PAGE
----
September 2, 2020
Boston Herald
The Trump administration is canceling some of its remaining orders for ventilators, after rushing to sign nearly $3 billion in emergency contracts as the COVID-19 pandemic surged in the spring.
Associated Press
September 1, 2020
Boston Herald
The Trump administration has issued a directive halting the eviction of certain renters though the end of 2020 to prevent the spread of the novel coronavirus.
Martin Farrer
September 2, 2020
the Guardian
Health workers protest in Mexico City about the government's handling of the coronavirus pandemic. Photograph: Carlos Tischler/REX/Shutterstock
AP | PTI
August 30, 2020
@bsindia
President Donald Trump said National Intelligence Director John Ratcliffe made the decision because the administration got tired of intelligence about election security leaking from Congress
AP
August 30, 2020
@bsindia
Public health experts expressed concern Friday about President Donald Trumps largely mask-free, socially un-distanced Republican convention event on the White House lawn
AP
August 30, 2020
@bsindia
I worry about these individuals infecting one another and most certainly going back to their home, said Wen, who previously served as Baltimores health commissioner
AP
August 29, 2020
@bsindia
Sowing fear about the implications of a Joe Biden victory to battleground state voters, Trump held a rally in New Hampshire on Friday evening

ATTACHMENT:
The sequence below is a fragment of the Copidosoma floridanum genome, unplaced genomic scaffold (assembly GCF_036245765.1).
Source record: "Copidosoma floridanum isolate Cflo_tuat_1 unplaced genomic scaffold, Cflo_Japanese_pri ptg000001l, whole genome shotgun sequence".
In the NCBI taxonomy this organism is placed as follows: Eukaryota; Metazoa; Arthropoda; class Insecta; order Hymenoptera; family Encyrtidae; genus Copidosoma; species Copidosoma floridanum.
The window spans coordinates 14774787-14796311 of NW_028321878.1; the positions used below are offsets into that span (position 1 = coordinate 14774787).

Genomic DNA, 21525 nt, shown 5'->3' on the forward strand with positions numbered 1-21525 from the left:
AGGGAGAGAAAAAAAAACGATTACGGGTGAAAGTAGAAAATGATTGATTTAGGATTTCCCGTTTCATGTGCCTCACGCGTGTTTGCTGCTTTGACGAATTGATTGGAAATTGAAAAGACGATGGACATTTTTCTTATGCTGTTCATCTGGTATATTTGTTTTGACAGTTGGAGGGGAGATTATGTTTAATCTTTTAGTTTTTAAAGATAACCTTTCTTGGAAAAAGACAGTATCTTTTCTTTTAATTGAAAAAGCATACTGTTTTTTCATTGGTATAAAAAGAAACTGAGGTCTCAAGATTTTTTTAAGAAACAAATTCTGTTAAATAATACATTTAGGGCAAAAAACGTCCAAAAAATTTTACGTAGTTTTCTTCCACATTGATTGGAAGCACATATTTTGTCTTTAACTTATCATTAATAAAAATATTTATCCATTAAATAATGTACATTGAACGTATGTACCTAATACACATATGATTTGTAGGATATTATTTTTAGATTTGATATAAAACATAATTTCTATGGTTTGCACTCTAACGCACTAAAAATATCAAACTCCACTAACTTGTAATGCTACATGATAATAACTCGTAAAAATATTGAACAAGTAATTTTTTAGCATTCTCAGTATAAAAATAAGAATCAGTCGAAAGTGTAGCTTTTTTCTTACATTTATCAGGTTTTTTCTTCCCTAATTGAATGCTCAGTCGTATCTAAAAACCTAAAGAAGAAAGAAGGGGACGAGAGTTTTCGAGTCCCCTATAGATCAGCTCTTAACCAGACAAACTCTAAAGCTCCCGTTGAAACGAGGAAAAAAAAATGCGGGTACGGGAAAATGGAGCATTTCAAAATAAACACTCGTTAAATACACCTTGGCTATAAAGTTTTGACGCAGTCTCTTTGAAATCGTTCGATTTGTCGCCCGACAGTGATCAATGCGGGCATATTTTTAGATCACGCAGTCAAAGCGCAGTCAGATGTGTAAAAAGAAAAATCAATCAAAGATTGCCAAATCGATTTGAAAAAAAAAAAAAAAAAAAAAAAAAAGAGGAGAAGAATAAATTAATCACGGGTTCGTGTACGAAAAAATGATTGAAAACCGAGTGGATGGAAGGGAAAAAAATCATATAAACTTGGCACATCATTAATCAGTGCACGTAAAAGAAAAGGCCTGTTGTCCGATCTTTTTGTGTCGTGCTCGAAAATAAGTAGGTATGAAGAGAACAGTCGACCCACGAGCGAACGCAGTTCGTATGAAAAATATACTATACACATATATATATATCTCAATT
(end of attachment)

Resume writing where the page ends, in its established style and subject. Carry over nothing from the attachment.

Beth Mole
August 28, 2020
Ars Technica
The political appointment of a right-wing activist at the FDA alarmed agency staff.
Danny Boyle
August 28, 2020
The Telegraph
Plus, Shinzo Abe 'set to resign', home working warning & Alexa has hundreds of regional words added
Rozina Sabur
August 28, 2020
The Telegraph
Speaking at the Republican National Convention Ivanka Trump says her father is 'the defender of common sense'
AP
August 28, 2020
@bsindia
No one appeared concerned about social distancing. Few wore masks. Some told reporters they had not been tested for the coronavirus
Press Trust of India
August 28, 2020
@bsindia
Trump told his fellow Americans that at no time before have voters faced a clearer choice between two parties, two visions, two philosophies or two agendas
Our Foreign Staff
August 28, 2020
The Telegraph
Hundreds of protesters have gathered in Washington as unrest has erupted again over police brutality towards black Americans
AP
August 27, 2020
@bsindia
US health officials have sparked criticism and confusion after posting guidelines on coronavirus testing from the White House task force that run counter to what scientists say